Chris Rawson, writing for TUAW:
Mac OS X Hints has discovered that Macs running OS X Lion and registered with iCloud have a hidden "drop box" in the user's Library folder that allows for easy document and file syncing between Macs. A folder within ~/Library (which Lion hides by default) called "Mobile Documents" contains iWork documents synced with iOS devices via iCloud. I saw this article a few weeks back and have been to busy to post it. This gives me a lot of optimism that perhaps, one day, iCloud can replace Dropbox for me. Hopefully within the next year, even.
Software Update Marathon
Today was Apple's largest simultaneous software rollout, ever, or at least for as long as I can remember. In no particular order, these items were released in the past 24 hours: * OS X 10.7.2 - adding iCloud support & other fixes. * OS X 10.7.2 - recovery partition update * iTunes 10.5 - adds iCloud support and is required for iOS 5 * iOS 5.0 - for iPhone 4S, 4, and 3GS * iCloud 1.0 - go to me.com to convert your MobileMe account. I highly recommend you read Serenity Caldwell's iCloud article which should answer any questions you may have about the new service and the transition over to it. * iOS iWork apps: Pages, Numbers, and Keynote - adds iCloud document storage support * iPhoto 9.2 - adds iCloud integration with Photo Stream * Aperture 3.2 - adds iCloud integration with Photo Stream * Cards app - new iOS app * Find Friends app - new iOS app * Airport Utility app - new iOS app * iTunes Trailers app - new iOS app * Newstand store - new iTunes component to support iOS Newstand feature * iMessage network - adds support for iMessages in iOS 5 * Safari 5.1.1 - adds iCloud support and fixes bugs * AppleTV update - adds AirPlay mirroring support & iCloud support And while not released today, some customers have reported as to already having received their iPhone 4S devices early, despite that they were to be delivered on Friday. As a result, retail customers (not just review journalists) are now making use of the new Siri servers with their new iPhone 4S handsets. Whew. Did I miss anything? That is an impressive list. What other technology company has recently pulled off a software rollout on this scale and can report the only complaint from customers has been that downloads were slower than usual (because everyone is downloading the updates currently)?
iPhone 4S Reviews
While you are busy downloading the list of new software from above, take some time to read an excellent review of the iPhone 4S. John Gruber:
This is the easiest product review I’ve ever written. The iPhone 4S is exactly what Apple says it is: just like the iPhone 4, but noticeably faster, with a significantly improved camera, and an impressive new voice-driven feature called Siri. Want to see Siri in action? The Editorial Direction at Macworld, Jason Snell, posted a demo video last night:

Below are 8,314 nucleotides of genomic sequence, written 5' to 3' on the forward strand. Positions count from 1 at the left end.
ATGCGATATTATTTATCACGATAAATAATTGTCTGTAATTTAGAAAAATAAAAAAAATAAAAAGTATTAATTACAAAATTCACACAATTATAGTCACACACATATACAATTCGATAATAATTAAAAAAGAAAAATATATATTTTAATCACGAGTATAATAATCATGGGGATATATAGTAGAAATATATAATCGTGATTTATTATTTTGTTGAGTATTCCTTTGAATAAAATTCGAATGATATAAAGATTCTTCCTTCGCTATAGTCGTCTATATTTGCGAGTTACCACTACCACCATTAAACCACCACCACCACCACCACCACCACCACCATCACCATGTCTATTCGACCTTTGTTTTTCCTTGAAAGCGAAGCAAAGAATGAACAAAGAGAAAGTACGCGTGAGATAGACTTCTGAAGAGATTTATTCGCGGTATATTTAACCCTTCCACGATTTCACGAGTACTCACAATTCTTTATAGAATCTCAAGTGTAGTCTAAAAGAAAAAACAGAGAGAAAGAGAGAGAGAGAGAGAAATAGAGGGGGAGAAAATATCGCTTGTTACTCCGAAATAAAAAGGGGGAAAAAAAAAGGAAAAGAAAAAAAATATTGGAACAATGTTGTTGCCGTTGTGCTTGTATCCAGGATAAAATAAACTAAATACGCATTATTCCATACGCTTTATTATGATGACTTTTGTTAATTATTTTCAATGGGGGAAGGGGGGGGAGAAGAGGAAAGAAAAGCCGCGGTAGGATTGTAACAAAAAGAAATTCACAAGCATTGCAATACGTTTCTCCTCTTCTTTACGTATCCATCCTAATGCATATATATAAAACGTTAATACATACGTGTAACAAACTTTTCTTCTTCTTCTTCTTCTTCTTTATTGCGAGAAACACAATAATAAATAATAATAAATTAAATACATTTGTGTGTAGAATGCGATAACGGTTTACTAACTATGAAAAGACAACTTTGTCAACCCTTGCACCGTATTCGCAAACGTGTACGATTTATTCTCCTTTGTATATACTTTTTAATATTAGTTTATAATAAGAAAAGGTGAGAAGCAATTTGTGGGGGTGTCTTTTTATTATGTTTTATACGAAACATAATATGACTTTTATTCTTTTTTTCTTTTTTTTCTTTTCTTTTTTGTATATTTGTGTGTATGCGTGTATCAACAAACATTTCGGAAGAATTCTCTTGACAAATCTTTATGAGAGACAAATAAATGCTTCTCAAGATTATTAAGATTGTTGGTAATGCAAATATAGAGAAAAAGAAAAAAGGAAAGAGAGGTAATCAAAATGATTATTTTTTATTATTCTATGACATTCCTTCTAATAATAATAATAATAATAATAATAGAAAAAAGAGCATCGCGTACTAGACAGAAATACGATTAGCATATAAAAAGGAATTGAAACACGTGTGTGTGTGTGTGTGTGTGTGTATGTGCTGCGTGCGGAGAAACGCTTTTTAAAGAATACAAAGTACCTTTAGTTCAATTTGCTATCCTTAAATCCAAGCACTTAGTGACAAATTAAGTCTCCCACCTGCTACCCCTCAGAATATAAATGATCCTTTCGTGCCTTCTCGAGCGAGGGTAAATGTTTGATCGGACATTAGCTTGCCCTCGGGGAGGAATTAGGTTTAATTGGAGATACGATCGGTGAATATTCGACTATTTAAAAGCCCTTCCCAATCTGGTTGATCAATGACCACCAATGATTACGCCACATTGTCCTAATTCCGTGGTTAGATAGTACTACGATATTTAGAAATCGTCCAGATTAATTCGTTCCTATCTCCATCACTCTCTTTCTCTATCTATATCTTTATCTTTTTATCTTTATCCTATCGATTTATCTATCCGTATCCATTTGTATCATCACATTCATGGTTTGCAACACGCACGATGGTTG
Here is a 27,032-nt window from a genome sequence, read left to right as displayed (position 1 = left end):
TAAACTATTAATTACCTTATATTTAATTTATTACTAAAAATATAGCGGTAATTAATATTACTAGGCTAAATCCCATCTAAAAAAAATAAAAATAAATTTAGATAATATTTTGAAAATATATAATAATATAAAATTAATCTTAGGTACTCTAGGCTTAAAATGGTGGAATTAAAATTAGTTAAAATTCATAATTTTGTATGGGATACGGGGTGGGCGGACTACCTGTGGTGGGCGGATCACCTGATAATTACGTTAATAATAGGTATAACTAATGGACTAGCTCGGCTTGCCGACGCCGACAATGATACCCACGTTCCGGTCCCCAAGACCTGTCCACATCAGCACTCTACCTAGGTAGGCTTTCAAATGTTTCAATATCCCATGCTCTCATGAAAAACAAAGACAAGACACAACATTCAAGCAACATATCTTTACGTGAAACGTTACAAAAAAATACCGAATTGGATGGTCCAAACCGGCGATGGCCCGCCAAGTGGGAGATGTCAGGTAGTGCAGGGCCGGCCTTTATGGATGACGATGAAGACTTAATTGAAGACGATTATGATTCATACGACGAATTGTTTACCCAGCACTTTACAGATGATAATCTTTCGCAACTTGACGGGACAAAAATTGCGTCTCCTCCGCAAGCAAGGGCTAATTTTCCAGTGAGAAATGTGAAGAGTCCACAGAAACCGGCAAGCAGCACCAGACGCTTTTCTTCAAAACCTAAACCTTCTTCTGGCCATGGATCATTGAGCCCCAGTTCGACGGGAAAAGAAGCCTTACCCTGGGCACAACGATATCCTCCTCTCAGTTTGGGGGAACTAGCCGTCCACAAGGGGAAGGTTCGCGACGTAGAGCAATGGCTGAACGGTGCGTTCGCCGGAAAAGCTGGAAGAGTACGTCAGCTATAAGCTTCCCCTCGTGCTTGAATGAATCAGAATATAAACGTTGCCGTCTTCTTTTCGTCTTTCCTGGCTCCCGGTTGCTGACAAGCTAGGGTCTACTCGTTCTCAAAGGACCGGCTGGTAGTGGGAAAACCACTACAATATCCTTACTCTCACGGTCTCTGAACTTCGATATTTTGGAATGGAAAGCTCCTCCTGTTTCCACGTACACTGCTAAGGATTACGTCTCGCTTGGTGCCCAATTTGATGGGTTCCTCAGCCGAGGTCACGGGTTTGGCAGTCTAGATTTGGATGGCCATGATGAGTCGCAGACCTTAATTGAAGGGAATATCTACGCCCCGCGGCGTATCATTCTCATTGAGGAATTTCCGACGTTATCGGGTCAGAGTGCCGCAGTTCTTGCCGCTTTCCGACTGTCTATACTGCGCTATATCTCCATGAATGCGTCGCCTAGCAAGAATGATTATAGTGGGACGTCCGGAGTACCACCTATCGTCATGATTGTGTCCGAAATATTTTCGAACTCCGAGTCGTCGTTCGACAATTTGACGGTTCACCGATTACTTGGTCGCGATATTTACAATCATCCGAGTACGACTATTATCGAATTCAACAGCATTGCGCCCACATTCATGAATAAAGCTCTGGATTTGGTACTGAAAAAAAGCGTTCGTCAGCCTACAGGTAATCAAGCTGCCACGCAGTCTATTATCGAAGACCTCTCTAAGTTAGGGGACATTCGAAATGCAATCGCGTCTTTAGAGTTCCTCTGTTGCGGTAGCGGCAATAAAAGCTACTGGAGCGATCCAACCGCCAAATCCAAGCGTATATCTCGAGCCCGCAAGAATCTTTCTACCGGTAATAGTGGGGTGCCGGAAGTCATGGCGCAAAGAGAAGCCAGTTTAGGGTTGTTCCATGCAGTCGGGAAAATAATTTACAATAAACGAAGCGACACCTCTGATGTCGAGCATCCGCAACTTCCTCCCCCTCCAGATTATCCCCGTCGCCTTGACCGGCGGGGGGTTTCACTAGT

This is listed above in the iCloud bullet point, but again, I highly recommend you read Serenity Caldwell's "Getting Started with iCloud". Even if, like me, you feel you are a know-it-all asshole who doesn't need to read anything that begins with the title "Getting Started..." suck it up and do it anyway. Serenity includes a few useful tidbits that even I didn't know about. Also, today's Talk Show episode over on 5by5 with Dan Benjamin and John Gruber dedicated almost all of its time to discussing iOS 5 and the iPhone 4S.
iPhone 4S Upgrade Eligibility
On the subject of the iPhone 4S: I do not plan to buy the 4S, as I am waiting for my AT&T contract to expire in order to switch over to Verizon next summer (or next fall - whenever the iPhone 5 comes out). However, I did use Apple's "eligibility check" web app to see my upgrade availability status. I was puzzled to find that AT&T won't let me buy an iPhone 4S at the subsidized price until February 12, 2012, despite my having bought an iPhone 4 on day 1 one of its release last year. Marco Arment did a bit of wrote an article on this very subject today. Useful stuff. Oh, and no sign of iTunes Match yet. Apple seeded iTunes 10.5.1 to developers last night, which has iTunes Match. I was under the impression that iTunes Match was supposed to roll out alongside the rest of these updates. Perhaps this means that there were a few bugs yet to be worked out still. Apple is probably focusing on those now, to hopefully have iTunes 10.5.1 out to customers by Friday (alongside the iPhone 4S launch) or perhaps next week?
My good friend Wayne Dixon has posted his combined OS X Lion & Lion Server review. Server contains a few neat features I was not aware of, as I've always just used the retail version. Definitely worth checking out.